Back to that plane trip to Chicago. His name was Mike, the fellow two seats away from me who interrupted my "productive time." Why he asked about my devotional was that he had used it himself. Here we were, two disciples of Jesus on our way to Chicago. Of course, we werenít walking there, and a third person didnít physically join us, someone we didnít recognize. However, that empty seat between us wasnít empty, was it? As Mike and I spoke, sharing our loaves and fishes stories, about trying to be a Christian in the workplace, about raising teenagers, about our common interest in writing music, about our joys and frustrations with ourselves and the church, Jesus was there. And didnít our hearts burn? Not with indigestion, but with Godís abundance that interrupted what I thought was to be "productive time." Little did I know.
Let me close with another airplane story. It was told by the person that led the seminar I traveled to Chicago to attend. Parker Palmer was coming home from another retreat in Toronto, and booked a flight that stopped over briefly in Indianapolis. There was a long wait at this second airport. Apparently, as the captain announced, the truck that was supposed to deliver the refreshments for the second leg of the journey broke down. He told the passengers that he figured they would appreciate getting to their destination sooner more than waiting for the snack to finally arrive. And so he took off.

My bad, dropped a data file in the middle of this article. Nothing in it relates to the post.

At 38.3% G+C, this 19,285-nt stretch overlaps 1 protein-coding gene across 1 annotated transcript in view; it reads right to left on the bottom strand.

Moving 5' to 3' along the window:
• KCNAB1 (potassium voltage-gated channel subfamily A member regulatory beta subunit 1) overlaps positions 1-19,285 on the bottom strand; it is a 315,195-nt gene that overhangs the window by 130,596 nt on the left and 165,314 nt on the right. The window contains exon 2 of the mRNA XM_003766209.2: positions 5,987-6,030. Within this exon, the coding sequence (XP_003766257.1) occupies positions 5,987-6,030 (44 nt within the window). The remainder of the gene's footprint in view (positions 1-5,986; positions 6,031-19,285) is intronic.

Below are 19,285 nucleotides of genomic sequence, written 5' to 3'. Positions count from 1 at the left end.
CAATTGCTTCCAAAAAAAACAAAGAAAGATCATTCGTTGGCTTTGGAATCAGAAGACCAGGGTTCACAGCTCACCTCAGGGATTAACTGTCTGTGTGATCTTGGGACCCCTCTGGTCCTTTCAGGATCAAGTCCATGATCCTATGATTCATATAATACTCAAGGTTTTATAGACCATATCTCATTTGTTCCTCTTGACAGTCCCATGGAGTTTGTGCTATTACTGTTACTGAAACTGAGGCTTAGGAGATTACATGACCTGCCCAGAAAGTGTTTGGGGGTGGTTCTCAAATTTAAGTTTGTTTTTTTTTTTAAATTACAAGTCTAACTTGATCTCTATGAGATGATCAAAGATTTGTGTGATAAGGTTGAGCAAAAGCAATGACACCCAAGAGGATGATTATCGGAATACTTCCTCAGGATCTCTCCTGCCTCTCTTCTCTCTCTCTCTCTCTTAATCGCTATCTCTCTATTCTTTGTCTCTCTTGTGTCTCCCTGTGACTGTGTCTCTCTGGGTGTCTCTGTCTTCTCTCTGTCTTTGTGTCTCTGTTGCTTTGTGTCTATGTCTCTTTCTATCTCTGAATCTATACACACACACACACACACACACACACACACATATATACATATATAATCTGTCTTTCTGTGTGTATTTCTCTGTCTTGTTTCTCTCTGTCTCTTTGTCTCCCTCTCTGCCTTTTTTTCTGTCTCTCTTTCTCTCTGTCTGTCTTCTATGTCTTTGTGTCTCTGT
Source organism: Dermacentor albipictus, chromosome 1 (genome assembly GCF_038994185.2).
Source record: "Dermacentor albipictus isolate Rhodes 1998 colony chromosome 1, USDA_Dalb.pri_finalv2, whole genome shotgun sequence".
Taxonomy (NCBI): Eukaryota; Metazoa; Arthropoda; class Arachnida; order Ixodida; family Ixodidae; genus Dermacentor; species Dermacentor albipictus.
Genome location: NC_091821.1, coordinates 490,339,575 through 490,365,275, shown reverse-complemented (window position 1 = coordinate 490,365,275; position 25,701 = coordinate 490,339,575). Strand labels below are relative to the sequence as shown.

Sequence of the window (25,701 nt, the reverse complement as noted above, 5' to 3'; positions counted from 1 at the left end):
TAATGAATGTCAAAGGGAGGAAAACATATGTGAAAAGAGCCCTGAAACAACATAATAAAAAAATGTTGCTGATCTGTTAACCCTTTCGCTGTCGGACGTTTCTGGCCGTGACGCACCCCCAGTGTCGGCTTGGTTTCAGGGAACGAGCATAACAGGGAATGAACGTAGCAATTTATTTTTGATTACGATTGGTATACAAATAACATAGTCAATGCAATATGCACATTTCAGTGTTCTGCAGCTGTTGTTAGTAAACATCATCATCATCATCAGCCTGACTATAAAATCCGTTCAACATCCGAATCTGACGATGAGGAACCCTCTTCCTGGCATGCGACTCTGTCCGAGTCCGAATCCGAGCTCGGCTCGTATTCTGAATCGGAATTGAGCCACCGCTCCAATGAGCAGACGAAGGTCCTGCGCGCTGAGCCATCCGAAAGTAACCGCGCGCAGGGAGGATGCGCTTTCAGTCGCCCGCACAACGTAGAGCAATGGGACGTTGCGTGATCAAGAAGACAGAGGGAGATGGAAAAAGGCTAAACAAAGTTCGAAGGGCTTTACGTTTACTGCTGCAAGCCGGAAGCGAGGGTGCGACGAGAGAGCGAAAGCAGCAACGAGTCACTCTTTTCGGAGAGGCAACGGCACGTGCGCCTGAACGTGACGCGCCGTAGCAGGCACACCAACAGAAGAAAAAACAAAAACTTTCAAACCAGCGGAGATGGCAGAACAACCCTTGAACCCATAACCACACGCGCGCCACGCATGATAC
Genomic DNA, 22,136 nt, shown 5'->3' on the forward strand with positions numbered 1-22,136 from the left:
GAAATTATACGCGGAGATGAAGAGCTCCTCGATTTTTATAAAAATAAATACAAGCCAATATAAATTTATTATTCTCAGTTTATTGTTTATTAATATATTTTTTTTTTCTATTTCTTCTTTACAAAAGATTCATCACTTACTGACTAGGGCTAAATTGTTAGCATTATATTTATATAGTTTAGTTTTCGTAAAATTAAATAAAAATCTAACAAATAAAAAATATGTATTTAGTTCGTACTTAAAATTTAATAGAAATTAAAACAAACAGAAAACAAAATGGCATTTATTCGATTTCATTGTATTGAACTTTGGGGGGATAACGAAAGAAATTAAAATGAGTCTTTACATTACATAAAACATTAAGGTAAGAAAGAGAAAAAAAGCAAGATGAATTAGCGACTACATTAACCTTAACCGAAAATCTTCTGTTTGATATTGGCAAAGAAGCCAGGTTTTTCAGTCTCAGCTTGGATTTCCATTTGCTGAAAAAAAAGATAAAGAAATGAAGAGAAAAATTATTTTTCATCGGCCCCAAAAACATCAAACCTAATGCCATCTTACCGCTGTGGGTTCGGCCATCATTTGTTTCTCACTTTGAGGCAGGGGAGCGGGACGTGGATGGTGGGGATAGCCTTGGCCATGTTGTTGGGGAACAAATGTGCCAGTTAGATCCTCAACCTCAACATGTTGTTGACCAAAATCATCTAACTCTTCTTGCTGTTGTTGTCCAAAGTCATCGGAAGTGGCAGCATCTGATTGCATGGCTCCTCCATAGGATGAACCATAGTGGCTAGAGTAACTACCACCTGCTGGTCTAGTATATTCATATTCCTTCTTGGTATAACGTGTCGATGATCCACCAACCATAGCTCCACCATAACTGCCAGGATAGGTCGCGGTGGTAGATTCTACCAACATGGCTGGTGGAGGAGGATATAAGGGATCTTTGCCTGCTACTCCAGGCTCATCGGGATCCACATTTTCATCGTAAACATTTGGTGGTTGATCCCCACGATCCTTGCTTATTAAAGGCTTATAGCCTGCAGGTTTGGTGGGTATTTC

It seems he figured wrong. A Parker related, it was an "ugly" bunch of businessmen on board who immediately started grumbling. "A ticket is a contract, and snacks are part of the contract they agreed upon," one spoke out loud. "I ought to sue," another muttered so all could hear. A man stood up and said to everyone, "Iím a lawyer. How many are willing to join in a class action suit?" It wasnít pretty.
Once in the air, a stewardess grabbed the microphone. "Ladies and gentlemen, the captain has turned off the seatbelt lights. We have now attained a cruising altitude of 30 feet." With that, she had the attention of everyone, so she went on. "Having served many of you on the first leg of this flight, I know some of you still have your bags of peanuts, which you stuffed in your pocket. How many do we have? Five? Please open them and share them with the people around you. Iím sure some of you have mints. Would you pass these around, also? Those of you with newspapers, you can only read one section at a time. Spread the other sections around for others to read. Some of you are parents or grandparents. Take out the pictures of your children or grandchildren and show them to others."
Through her boldness, she completely changed the tenor of that flight. It became the most enjoyable flight that Parker ever had. Later, when this stewardess was walking down the aisle, he motioned for her and asked, "What is your name, and the name of your supervisor that I might write a letter of commendation? That was the best example of group leadership Iíve ever seen." To which, she replied (no lie!): "the loaves and fishes still work."
...Cleopas and his friend got up and returned to Jerusalem and found the eleven disciples, who themselves were saying "the Lord has risen indeed, and he has appeared to Simon Peter." Then these two followers told what happened on the road to Emmaus, and how Christ had been made know to them in the breaking of the bread...
©1999Peter L. Haynes